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In machine learning, multi-label classification and the strongly related problem of multi-output classification are variants of the classification problem where multiple target labels must be assigned to each instance. Multi-label classification should not be confused with multiclass classification, which is the problem of categorizing instances into more than two classes. Formally, multi-label learning can be phrased as the problem of finding a model that maps inputs x to vectors y, rather than scalar outputs as in the ordinary classification problem.

There are two main methods for tackling the multi-label classification problem:[1] problem transformation methods and algorithm adaptation methods. Problem transformation methods transform the multi-label problem into a set of binary classification problems. Algorithm adaptation methods adapt the algorithms to directly perform multi-label classification.

Problem transformationEdit

Several problem transformation methods exist for multi-label classification; the baseline approach[2] amounts to training one classifier per label, similar to the one-vs.-all (OvA, also one-vs.-rest, OvR) method for multiclass classification. Given an unseen sample, the combined model then predicts all labels for this sample for which the respective binary classifiers predict a positive result. (This method has also been called the "binary relevance" method.[3])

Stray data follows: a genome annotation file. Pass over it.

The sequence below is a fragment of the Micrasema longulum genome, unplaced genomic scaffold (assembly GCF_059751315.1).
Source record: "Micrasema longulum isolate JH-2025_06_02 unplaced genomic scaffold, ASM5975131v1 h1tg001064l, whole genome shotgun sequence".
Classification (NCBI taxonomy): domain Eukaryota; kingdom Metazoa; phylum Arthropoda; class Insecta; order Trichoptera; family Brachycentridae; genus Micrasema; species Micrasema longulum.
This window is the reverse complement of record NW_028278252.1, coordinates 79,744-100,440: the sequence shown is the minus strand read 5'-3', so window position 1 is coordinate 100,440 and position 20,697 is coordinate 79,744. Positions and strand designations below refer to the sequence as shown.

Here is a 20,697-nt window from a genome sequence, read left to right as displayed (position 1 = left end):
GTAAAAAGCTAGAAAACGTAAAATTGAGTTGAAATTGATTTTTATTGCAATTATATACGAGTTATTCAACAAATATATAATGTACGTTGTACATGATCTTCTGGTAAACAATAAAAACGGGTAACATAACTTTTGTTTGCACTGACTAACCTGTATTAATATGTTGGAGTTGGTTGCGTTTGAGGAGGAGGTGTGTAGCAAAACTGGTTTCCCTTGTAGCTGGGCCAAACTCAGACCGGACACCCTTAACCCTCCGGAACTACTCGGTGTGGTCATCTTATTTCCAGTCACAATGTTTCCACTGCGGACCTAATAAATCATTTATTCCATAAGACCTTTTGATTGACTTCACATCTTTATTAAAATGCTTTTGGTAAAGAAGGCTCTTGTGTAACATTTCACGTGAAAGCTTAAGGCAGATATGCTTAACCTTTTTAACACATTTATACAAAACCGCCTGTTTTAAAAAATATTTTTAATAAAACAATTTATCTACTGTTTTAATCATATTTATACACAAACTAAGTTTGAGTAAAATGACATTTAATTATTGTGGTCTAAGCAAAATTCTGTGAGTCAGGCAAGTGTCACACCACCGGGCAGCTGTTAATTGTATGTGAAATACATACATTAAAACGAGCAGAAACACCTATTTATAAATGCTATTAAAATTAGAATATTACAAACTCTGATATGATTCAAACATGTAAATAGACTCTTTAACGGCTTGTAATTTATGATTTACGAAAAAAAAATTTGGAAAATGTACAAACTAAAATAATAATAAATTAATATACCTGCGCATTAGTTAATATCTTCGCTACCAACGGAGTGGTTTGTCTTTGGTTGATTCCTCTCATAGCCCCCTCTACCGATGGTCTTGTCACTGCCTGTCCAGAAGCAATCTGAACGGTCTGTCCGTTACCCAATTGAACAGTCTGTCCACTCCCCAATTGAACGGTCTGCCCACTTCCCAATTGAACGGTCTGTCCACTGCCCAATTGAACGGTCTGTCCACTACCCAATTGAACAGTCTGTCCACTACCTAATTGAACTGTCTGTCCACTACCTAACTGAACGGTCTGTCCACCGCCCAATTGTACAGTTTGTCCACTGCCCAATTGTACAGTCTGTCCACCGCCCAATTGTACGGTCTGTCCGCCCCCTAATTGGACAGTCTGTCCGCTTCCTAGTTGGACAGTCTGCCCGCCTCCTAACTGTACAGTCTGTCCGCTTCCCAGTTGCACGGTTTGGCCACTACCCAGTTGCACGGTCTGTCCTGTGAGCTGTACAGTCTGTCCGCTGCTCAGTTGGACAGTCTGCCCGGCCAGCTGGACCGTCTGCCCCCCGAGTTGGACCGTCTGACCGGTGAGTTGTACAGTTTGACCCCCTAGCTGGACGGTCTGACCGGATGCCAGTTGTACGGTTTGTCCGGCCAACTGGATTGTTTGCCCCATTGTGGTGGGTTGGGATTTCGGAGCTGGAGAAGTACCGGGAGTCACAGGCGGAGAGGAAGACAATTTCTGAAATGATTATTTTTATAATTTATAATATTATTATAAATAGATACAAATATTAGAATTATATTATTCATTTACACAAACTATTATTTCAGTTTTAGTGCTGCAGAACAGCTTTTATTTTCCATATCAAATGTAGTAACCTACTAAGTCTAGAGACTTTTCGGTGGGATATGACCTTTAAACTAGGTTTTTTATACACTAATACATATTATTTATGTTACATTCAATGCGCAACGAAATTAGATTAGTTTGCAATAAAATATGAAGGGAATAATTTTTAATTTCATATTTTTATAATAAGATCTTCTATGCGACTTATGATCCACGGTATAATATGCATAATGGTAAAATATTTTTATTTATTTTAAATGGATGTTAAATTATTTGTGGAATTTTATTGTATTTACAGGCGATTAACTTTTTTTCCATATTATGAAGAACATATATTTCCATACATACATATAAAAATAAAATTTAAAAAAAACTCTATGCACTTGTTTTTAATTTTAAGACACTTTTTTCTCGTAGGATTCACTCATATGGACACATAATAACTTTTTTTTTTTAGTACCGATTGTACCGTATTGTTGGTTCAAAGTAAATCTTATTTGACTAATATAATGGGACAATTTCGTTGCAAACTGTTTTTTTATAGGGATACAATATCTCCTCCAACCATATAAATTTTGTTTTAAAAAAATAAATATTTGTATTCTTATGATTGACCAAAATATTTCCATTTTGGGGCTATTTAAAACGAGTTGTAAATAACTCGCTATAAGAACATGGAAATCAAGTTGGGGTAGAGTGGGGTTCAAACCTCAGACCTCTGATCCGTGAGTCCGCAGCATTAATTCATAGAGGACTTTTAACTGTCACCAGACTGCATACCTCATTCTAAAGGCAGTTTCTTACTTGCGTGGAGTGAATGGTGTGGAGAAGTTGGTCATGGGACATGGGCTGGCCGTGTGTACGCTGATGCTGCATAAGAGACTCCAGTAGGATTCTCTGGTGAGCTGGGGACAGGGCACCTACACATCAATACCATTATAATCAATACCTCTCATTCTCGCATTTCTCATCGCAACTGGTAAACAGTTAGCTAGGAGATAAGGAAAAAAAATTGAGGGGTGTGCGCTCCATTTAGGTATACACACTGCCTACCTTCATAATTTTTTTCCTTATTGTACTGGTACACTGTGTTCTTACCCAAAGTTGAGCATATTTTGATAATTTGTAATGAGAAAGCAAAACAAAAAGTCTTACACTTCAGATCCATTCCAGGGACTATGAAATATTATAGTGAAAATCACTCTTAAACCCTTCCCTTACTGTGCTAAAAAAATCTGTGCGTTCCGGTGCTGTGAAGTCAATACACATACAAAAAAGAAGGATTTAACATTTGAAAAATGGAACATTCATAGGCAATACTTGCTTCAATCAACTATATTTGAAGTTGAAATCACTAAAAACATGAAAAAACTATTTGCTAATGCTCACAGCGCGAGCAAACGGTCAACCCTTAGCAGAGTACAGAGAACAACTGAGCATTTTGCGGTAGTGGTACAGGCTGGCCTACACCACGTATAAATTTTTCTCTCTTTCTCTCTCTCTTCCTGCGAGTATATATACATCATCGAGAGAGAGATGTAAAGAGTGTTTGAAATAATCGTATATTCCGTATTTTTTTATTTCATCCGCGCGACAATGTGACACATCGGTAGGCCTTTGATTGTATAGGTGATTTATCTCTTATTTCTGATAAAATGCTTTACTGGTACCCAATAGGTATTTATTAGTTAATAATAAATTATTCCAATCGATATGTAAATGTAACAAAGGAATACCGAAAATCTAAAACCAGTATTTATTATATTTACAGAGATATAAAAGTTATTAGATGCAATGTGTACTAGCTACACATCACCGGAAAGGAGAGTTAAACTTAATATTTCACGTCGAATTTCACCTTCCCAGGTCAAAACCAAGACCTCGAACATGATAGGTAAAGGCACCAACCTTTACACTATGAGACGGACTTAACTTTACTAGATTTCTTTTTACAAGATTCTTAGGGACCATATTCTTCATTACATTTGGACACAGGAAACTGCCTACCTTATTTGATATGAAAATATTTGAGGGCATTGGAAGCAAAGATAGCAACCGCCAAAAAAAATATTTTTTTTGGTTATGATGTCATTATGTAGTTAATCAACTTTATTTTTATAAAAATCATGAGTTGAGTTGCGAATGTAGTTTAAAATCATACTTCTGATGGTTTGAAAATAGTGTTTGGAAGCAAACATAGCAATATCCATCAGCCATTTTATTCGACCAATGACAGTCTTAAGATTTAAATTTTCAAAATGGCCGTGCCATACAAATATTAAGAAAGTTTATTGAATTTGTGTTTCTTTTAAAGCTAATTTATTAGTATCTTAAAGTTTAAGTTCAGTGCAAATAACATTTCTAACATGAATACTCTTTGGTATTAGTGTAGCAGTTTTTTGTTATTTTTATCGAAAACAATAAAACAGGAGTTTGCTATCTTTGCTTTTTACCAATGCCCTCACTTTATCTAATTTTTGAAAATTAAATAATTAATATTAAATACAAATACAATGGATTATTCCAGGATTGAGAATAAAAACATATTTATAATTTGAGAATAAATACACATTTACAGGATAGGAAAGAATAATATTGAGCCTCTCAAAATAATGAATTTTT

Various other transformations exist: the label combinations (LC) transformation, creates one binary classifier for every possible label combination. Other transformation methods include RAkEL[4] and classifier chains.[3] Various problem transformation methods have been developed such as Ml-kNN,[5] a variant of the k-nearest neighbors lazy classifiers. A more detailed description of the most well known methods for multi-label classification and an extensive empirical evaluation can be found here.[6]

EvaluationEdit

Evaluation metrics for multi-label classification are inherently different from those used in multi-class (or binary) classification, due to the inherent differences of the classification problem. The following metrics are typically used:

  • Hamming loss: the percentage of the wrong labels to the total number of labels. This is a loss function, so the optimal value is zero.
  • Label-based accuracy
  • Exact match: is the most strict metric, indicating the percentage of samples that have all their labels classified correctly.

Implementations and datasetsEdit

Java implementations of multi-label algorithms are available in the Mulan and Meka software packages, both based on Weka.

The scikit-learn python package implements some multi-labels algorithms and metrics.

A list of commonly used multi-label data-sets is available at the Mulan website.

ReferencesEdit

  1. Grigorios Tsoumakas, Ioannis Katakis. Multi-Label Classification: An Overview. International Journal of Data Warehousing & Mining, 3(3), 1-13, July–September 2007.
  2. (2012) "The landmark selection method for multiple output prediction" in ICML. {{{booktitle}}}. 
  3. 3.0 3.1 Jesse Read, Bernhard Pfahringer, Geoff Holmes, Eibe Frank. Classifier Chains for Multi-label Classification. Machine Learning Journal. Springer. Vol. 85(3), (2011).
  4. Konstantinos Trohidis, Grigorios Tsoumakas, George Kalliris, Ioannis Vlahavas Multi-label Classification of Music into emotions ISMIR 2008
  5. Zhang, M.L. and Zhou, Z.H. ML-KNN: A lazy learning approach to multi-label learning
  6. Gjorgji Madjarov, Dragi Kocev, Dejan Gjorgjevikj, Sašo Džeroski. An extensive experimental comparison of methods for multi-label learning. Pattern Recognition. Vol. 45(9), (2012).

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